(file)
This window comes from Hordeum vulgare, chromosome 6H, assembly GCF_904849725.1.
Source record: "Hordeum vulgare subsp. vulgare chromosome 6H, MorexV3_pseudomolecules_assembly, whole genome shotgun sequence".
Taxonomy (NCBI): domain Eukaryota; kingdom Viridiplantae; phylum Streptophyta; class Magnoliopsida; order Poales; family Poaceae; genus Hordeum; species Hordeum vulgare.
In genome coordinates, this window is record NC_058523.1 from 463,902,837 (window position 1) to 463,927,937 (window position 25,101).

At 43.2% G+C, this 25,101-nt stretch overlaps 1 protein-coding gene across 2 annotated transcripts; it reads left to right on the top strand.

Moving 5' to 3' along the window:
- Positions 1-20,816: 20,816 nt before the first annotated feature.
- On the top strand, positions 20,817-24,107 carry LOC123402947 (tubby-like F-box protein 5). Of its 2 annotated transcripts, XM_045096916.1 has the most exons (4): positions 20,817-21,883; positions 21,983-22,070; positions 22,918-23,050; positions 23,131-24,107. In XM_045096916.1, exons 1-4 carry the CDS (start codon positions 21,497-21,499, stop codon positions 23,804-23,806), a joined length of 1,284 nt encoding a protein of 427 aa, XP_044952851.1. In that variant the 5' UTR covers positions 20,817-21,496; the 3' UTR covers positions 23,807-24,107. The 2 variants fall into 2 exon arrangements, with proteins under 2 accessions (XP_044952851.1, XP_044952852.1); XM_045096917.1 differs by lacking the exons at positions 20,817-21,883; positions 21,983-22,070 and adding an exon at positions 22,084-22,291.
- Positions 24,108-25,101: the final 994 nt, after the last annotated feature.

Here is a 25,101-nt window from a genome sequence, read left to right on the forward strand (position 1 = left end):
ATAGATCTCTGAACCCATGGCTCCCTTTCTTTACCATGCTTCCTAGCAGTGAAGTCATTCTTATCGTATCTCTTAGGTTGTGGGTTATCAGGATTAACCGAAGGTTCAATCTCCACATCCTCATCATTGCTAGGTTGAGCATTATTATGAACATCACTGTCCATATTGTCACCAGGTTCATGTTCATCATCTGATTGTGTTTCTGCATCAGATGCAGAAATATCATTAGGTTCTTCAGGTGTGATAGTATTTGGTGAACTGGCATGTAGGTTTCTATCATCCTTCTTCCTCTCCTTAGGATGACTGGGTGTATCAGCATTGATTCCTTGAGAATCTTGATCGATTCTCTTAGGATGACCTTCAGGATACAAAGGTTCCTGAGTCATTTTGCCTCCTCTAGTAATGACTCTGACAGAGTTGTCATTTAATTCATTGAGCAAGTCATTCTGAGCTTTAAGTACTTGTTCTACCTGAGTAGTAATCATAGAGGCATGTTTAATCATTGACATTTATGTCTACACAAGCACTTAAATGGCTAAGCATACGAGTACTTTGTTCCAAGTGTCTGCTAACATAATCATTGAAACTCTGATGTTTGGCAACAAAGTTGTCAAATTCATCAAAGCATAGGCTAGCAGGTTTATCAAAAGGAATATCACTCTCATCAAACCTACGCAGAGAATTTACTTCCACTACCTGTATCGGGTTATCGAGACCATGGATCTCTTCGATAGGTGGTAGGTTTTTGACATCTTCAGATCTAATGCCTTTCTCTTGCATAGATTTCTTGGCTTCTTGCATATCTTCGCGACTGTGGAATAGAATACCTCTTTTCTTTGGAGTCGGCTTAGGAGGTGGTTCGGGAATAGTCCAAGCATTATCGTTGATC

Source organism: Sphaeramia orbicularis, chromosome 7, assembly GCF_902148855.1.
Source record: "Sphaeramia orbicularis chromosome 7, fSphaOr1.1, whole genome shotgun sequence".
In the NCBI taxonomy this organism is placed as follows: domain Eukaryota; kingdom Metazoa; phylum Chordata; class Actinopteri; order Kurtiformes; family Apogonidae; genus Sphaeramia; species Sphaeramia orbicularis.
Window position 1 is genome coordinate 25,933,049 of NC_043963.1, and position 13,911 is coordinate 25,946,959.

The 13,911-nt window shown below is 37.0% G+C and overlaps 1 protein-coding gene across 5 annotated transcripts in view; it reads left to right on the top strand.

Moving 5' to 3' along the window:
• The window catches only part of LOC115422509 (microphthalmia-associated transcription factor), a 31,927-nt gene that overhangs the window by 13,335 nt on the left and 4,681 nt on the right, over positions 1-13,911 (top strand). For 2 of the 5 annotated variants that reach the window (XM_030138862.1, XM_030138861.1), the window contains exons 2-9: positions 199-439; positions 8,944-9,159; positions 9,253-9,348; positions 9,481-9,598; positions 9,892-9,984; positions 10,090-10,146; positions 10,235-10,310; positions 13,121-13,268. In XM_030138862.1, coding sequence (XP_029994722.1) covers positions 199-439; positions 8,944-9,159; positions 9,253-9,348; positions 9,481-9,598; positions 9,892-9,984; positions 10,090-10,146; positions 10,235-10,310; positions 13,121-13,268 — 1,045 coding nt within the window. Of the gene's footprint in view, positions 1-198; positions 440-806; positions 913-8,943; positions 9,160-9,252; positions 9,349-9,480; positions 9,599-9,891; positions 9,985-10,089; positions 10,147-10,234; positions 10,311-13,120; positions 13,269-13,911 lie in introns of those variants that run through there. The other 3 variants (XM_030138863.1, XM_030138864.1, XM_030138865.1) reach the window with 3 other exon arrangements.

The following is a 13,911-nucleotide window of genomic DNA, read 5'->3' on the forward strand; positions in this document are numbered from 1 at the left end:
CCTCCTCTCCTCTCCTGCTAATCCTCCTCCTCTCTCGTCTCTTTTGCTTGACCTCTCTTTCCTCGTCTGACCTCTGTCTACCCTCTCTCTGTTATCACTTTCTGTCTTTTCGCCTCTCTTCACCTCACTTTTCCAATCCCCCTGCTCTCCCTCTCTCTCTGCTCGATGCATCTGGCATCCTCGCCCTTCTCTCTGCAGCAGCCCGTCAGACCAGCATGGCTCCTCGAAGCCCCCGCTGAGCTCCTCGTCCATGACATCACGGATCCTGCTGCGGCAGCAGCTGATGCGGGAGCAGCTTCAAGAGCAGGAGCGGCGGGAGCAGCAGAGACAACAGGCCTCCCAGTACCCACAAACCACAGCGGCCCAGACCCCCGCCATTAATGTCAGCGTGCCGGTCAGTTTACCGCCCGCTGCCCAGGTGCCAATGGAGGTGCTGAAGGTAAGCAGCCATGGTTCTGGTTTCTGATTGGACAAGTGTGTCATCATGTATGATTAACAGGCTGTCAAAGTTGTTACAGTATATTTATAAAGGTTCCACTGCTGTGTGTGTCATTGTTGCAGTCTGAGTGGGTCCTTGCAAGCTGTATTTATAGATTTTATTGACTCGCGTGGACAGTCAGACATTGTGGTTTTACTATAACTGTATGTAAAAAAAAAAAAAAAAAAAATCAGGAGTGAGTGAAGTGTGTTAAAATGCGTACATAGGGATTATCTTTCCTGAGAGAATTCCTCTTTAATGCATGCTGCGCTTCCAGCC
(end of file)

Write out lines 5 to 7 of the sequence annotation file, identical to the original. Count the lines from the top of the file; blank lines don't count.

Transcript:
At 43.2% G+C, this 25,101-nt stretch overlaps 1 protein-coding gene across 2 annotated transcripts; it reads left to right on the top strand.

Moving 5' to 3' along the window:
- Positions 1-20,816: 20,816 nt before the first annotated feature.